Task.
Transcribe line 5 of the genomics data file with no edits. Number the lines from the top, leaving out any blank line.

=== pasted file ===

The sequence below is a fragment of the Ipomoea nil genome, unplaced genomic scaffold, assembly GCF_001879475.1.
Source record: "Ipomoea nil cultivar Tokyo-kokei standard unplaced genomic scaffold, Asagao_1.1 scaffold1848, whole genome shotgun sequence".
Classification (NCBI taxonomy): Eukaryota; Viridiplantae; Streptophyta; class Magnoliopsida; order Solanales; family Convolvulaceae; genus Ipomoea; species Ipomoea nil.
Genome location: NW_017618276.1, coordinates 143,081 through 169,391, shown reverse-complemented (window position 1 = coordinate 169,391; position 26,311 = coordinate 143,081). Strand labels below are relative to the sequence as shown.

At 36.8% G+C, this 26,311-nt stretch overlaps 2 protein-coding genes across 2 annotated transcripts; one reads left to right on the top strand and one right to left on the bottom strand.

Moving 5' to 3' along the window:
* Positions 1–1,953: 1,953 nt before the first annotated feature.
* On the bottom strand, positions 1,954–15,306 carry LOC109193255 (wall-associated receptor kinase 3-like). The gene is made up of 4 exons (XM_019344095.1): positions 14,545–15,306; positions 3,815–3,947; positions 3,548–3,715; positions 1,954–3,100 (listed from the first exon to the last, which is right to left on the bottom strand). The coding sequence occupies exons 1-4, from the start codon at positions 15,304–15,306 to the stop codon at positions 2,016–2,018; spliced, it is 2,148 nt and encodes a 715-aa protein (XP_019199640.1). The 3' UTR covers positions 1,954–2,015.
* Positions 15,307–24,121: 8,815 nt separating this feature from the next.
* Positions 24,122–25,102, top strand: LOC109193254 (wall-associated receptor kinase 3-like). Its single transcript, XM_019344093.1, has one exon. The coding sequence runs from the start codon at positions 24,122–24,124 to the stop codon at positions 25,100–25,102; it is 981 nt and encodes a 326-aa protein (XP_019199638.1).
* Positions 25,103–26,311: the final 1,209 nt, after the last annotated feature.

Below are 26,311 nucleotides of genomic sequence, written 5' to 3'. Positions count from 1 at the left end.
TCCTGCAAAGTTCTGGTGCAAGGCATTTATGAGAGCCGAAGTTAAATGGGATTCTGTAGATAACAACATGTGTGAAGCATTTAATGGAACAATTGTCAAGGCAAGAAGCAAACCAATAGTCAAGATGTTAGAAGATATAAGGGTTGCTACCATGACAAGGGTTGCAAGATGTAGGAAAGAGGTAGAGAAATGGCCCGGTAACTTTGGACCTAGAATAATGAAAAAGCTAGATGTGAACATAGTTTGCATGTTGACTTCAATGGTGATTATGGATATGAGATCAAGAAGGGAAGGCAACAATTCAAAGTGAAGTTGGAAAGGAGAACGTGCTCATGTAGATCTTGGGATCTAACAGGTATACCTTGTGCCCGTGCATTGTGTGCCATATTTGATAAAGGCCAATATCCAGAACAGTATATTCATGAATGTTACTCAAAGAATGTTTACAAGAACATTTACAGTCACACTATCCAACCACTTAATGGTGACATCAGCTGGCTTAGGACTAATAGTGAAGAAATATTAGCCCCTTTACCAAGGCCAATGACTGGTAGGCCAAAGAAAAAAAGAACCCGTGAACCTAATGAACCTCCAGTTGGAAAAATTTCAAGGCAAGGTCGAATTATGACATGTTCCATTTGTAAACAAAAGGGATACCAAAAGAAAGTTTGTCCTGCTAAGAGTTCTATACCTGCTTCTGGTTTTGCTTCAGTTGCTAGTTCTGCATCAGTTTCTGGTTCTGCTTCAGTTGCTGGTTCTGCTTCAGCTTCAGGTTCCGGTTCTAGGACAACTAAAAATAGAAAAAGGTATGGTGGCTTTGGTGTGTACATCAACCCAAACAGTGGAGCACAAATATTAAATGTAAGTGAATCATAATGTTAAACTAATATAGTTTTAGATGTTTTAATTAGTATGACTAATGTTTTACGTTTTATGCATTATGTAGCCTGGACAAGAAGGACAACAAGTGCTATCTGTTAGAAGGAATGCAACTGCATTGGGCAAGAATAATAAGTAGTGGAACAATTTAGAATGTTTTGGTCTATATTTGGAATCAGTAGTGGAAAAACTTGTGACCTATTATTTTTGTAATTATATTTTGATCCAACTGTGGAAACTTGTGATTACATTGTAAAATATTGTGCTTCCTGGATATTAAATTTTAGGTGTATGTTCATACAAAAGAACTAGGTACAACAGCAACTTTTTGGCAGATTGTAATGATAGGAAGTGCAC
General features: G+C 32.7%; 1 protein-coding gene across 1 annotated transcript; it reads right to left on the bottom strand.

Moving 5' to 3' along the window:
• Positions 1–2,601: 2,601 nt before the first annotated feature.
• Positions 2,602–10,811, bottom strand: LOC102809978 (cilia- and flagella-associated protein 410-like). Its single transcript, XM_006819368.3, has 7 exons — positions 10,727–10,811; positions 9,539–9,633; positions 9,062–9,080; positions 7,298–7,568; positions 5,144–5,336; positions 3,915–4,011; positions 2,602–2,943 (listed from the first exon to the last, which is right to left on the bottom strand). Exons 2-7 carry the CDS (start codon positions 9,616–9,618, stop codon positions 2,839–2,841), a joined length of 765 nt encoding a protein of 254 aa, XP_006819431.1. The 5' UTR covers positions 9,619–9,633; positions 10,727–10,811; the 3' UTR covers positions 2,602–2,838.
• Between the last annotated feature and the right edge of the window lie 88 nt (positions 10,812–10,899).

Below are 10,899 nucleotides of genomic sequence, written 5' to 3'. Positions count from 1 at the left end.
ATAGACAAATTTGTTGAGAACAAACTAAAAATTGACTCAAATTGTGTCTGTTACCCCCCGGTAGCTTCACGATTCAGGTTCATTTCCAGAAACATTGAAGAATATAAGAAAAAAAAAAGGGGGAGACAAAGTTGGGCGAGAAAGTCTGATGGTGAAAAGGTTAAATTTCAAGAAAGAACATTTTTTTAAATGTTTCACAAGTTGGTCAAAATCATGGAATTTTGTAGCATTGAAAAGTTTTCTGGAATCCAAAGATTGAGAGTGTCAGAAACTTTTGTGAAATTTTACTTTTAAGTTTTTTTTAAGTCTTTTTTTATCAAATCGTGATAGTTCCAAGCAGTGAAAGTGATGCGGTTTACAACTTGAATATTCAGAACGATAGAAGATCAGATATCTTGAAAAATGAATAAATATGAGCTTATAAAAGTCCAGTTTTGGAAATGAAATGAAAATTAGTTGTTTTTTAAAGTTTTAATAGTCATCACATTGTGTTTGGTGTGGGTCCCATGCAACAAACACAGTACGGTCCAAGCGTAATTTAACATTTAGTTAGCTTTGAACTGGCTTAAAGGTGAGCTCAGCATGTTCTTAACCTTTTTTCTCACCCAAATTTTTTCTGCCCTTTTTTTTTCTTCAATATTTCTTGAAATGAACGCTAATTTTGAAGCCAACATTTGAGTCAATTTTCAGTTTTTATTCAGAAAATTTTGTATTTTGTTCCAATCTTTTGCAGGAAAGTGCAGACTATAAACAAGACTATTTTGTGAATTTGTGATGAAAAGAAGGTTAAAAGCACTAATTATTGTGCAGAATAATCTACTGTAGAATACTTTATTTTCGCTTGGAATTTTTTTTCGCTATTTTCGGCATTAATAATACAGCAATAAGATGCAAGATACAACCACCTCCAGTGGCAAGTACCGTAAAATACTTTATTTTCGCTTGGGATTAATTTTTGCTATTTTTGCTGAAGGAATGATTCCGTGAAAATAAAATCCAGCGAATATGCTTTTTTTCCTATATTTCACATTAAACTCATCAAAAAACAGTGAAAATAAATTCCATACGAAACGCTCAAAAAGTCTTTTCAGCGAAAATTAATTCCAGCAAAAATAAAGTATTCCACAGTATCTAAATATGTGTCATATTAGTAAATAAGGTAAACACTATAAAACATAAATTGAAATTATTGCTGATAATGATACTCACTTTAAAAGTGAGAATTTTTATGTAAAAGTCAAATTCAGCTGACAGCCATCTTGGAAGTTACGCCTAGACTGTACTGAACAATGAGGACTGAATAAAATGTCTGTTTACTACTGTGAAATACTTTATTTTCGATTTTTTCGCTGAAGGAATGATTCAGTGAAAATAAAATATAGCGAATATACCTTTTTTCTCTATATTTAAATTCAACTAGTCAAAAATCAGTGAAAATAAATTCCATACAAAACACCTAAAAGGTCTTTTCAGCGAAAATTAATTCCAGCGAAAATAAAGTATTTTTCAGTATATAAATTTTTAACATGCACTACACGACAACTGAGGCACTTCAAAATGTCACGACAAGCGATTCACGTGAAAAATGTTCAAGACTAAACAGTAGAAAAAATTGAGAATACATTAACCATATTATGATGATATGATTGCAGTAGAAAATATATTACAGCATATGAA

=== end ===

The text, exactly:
At 36.8% G+C, this 26,311-nt stretch overlaps 2 protein-coding genes across 2 annotated transcripts; one reads left to right on the top strand and one right to left on the bottom strand.